Ricardo Ramirez and James Jenkins (Department of Astronomy, Universidad de Chile)
Snug with its star
Astronomers have discovered an "Earth-like" planet orbiting Proxima Centauri, the nearest star to Earth besides our own sun. The planet, dubbed Proxima b, orbits nearly five times closer to the red dwarf than Mercury does to our sun. Because Proxima Centauri is much smaller and cooler than our sun, the rocky planet is still in the habitable zone where water and life could theoretically exist. Click through for more views and details on one of the most significant space discoveries since the first exoplanet around a sun-like star, 51 Pegasi b, was confirmed in 1995.
The European Southern Observatory's 3.6-meter La Silla telescope can be seen in the top of this composite. It was one of the instruments used to confirm the presence of a habitable-zone planet around Proxima Centauri at the lower right -- shown next to an image of the double-star Alpha Centauri AB.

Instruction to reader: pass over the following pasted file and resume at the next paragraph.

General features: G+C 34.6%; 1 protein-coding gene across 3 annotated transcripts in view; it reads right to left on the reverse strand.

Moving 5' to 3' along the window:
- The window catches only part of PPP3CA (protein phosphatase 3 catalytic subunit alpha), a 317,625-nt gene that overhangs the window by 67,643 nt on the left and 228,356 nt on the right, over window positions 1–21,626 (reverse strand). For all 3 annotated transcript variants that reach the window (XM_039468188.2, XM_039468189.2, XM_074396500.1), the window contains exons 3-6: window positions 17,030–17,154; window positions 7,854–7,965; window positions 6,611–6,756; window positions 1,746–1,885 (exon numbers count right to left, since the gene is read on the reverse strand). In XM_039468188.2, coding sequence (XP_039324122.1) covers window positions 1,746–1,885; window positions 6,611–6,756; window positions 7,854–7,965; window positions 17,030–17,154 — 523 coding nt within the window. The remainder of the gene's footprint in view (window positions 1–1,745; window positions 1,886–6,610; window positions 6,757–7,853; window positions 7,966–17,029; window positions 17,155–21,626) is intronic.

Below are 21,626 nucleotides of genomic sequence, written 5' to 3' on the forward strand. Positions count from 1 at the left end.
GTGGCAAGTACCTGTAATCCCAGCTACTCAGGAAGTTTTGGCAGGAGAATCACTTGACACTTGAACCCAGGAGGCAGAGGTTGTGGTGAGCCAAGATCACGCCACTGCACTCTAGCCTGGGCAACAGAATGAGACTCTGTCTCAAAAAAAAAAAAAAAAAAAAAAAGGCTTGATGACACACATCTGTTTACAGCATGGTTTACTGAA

A shot of the European Southern Observatory's Very Large Telescope (VLT) during observations. The yellow line is a "laser guide star," part of an adaptive optics system that compensates for the blurring of Earth's atmosphere. The VLT was used for observations of Proxima Centauri over the years.
The HARPS spectrograph seen during laboratory tests. The ESO instrument was used to help confirm the existence of Proxima b. The vacuum tank is open so some of the high-precision components inside can be seen.
This chart shows the large southern constellation of Centaurus (The Centaur), providing a map for future generations to travel to the nearest exoplanet. Proxima Centauri is too faint to see in the night sky without using a small telescope.